Critical Impact: Attackers can read or modify Sensitive Data in a system, execute arbitrary code on the system, or exfiltrate digital or fiat currency in some way.
    Low Impact: Attackers can gain small amounts of unauthorized, low sensitivity information impacting a subset of users, or slightly impact accuracy and performance of a system. (Please note that Denial of Service bugs will be considered on a case-by-case basis. Denial of Service issues that don't impact availability of funds or user data will not likely be accepted as a valid report.)
Exploitability describes the difficulty of actively exploiting the vulnerability itself. We make this assessment primarily based on the prerequisites for exploitation, including level of access required, availability of information critical for successful exploitation, and likelihood of alignment of required factors outside the attacker's direct control such as social engineering requirements or timing requirements. For example:
    Critical Exploitability: Attackers can unilaterally exploit the finding without significant roadblocks or special conditions outside attacker control.
    Low Exploitability: Exploitation is difficult due to several requirements, such as access limitations, complicated social engineering, guessing unknown values, or alignment of unpredictable race conditions.
Severity is determined as a combination of Impact and Exploitability. For example:
    Critical Severity: a state of immediate, easily accessible threat of large-scale compromise or irreversible damage to GridPlus or GridPlus customers.
    Low Severity: a state of no immediate threat where an opportunity exists for an improvement that may mitigate a potential future vulnerability.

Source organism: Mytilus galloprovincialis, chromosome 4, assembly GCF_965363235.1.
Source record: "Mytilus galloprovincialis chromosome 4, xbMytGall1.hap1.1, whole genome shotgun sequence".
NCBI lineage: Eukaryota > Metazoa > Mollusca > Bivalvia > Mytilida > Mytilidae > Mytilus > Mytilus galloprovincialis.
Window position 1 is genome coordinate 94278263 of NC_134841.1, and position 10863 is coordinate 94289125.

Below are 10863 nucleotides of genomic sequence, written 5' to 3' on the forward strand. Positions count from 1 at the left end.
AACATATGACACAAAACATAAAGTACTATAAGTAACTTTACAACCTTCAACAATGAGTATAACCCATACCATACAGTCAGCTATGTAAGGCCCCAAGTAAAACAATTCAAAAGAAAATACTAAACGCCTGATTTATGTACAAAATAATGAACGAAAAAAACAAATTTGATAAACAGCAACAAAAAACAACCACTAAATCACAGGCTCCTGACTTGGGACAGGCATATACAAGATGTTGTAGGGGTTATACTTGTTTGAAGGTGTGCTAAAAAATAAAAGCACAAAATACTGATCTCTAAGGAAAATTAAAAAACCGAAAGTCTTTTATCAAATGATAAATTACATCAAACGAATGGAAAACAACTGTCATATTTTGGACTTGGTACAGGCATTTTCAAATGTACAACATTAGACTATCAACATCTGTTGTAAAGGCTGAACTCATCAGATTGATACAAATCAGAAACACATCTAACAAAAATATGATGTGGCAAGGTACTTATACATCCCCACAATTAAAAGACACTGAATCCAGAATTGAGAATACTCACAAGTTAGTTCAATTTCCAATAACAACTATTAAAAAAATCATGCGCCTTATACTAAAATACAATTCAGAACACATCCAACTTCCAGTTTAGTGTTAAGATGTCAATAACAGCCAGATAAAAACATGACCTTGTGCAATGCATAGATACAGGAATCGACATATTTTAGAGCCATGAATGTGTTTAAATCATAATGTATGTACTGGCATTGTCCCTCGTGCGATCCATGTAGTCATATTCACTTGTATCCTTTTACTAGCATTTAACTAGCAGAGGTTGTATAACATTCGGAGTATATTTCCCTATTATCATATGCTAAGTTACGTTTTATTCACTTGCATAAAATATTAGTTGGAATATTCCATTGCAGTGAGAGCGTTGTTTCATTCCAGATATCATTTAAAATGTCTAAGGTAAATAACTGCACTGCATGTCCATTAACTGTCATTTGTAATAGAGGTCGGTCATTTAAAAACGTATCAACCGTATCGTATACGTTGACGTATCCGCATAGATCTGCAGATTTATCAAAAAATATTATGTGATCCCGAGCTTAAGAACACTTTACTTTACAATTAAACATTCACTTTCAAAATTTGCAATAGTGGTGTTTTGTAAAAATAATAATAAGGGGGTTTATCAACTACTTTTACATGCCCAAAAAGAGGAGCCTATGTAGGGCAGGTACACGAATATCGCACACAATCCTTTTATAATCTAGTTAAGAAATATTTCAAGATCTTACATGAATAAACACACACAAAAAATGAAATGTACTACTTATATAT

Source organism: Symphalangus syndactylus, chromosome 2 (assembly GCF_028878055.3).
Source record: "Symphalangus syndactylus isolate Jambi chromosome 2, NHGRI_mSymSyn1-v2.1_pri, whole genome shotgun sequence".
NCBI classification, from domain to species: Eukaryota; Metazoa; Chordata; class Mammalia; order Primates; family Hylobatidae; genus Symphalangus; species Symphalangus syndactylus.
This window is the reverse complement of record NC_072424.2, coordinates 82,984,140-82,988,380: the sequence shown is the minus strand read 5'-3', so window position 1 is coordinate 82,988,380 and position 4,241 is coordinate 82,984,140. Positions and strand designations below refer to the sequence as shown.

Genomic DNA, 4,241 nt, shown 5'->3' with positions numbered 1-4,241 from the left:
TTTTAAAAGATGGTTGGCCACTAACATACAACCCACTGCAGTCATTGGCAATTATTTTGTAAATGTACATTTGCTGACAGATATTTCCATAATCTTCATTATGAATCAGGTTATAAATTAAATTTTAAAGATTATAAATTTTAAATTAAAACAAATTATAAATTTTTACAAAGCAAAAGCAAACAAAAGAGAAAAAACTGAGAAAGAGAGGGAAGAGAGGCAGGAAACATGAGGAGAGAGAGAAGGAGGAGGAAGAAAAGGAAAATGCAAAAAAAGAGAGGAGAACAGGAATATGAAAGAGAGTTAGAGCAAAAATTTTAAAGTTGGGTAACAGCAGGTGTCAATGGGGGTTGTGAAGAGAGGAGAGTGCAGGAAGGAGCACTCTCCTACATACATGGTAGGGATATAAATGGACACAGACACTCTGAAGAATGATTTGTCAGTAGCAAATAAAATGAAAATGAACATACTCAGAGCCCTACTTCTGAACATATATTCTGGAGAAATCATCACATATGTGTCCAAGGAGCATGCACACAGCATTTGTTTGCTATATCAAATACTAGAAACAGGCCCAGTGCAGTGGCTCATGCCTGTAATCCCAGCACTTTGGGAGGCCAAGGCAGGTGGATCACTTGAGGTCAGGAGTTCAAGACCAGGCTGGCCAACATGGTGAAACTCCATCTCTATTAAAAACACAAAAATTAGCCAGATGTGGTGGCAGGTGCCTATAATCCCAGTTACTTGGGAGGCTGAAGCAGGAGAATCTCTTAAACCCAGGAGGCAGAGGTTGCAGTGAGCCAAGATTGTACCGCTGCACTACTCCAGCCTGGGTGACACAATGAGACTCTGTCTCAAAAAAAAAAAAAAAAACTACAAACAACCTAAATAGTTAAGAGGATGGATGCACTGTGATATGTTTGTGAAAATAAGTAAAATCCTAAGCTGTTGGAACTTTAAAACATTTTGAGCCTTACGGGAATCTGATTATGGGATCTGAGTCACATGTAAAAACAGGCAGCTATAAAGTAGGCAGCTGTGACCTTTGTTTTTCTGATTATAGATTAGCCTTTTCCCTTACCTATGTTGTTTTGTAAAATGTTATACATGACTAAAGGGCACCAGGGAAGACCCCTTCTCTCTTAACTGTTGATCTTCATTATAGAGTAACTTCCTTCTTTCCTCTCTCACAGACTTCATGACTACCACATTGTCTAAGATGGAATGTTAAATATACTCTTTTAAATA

The decision to award a payment for the discovery of a valid security issue is at the sole discretion of GridPlus, Inc.
Researchers are also more likely to earn a larger reward for exceptionally clear and high-quality reports.
Some restrictions apply to bounty eligibility. The researcher must not:
    Be a resident of, or make their vulnerability submission from, a country against which the United States has issued export sanctions or other trade restrictions.
    Be employed by GridPlus, Inc. or its subsidiaries or affiliates.
    Be an immediate family member of a person employed by GridPlus, Inc. or its subsidiaries or affiliates.
    Be in violation of any national, state, or local law, or regulation.
    Be less than 18 years of age. If you are under 18 years old, or considered a minor in your place of residence, you must get your parents’ or legal guardian’s permission prior to participating in the program.
Previous bounty amounts are not considered precedent for future bounty amounts. Software is constantly changing and therefore the given security impact of the exact same vulnerability at different times in the development timeline can have drastically different security impacts.
Report Closure
GridPlus reviews all findings that are reported via our Bug Bounty Program. Each report submission is reviewed and evaluated to ensure validity. If the description in the report is unclear, GridPlus will request additional information from the reporter. After all information is aggregated; the report submission goes through an internal review and scoring process. After the internal review process is complete, any bugs that are not reproducible, invalid or informative will be closed.
It is up to the researcher to provide detailed information and supporting evidence to support all reports. Failure to provide a detailed report will result in delayed triage and/or ticket closure.
Scope
Scope includes hardware attacks on the Lattice1 or SafeCards, software attacks on the firmware of the Lattice1 or SafeCards.
Examples of In-Scope Vulnerabilities
    Arbitrary code execution on the secure enclave.
    Bypass of user confirmation for signing.
    Bypass of PIN entry.
Out-of-scope Vulnerabilities:
    Exploits on outdated software.
    Exploits to the Lattice1 GCE not impacting the HSM and user security.
    Vulnerabilities on sites hosted by third parties.
    Denial of service attacks.
Legal Disclaimers
We reserve the right to modify the Bug Bounty Program or cancel the Bug Bounty Program at any time.
This current policy described on this page is v1.0 of our Bug Bounty Program
Last modified 1mo ago
Copy link